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Thursday, March 1, 2018

Monkeys? Humans? The ethics of testing diesel fumes

Joel Gunter
BBC News
Originally published January 30, 2018

"These tests on monkeys or even humans cannot be justified ethically in any way," said Steffen Seibert, a spokesman for German Chancellor Angela Merkel.

Environment Minister Barbara Hendricks called the experiments "abominable", opposition politician Stephan Weil said they were "absurd and abhorrent".

But in a world where animal testing and paid medical testing on humans is commonplace, why have these particular tests provoked such outrage?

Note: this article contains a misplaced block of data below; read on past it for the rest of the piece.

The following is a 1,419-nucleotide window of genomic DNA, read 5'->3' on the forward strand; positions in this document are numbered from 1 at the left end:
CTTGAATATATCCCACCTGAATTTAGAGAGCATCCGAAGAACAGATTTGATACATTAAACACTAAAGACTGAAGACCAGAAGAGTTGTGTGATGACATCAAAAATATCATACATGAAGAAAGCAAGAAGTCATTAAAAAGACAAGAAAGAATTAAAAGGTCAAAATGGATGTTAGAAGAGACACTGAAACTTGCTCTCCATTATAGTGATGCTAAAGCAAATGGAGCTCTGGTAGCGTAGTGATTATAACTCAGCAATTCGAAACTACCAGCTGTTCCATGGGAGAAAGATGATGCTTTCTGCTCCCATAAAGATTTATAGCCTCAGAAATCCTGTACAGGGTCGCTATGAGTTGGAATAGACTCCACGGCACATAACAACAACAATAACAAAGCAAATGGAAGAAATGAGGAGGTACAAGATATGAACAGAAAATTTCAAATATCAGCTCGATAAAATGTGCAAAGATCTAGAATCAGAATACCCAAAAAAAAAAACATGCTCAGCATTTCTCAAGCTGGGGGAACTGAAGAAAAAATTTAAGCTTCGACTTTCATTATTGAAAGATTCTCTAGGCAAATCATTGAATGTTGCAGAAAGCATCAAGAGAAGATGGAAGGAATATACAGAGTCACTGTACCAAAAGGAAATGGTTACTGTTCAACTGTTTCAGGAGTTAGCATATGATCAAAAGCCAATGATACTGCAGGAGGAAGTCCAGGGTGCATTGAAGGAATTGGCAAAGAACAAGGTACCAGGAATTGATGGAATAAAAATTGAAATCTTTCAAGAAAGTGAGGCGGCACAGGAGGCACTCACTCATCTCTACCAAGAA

The exact nature of the VW tests is not known, as their methodology and findings have not been made public, but two independent scientists who have conducted air pollution tests on human volunteers told the BBC that similar tests on humans are commonplace.

"There have been hundreds of such studies, in most countries in the world, over the last 30 years," said Frank Kelly, professor of environmental health at King's College London. "They are funded by national governments, following strict ethical review, to understand the impact of emissions on human health."

The controversial, and possibly unethical, aspect of the VW testing was that it had been funded by a lobby group rather than an independent, government-funded body, he said.

The article is here.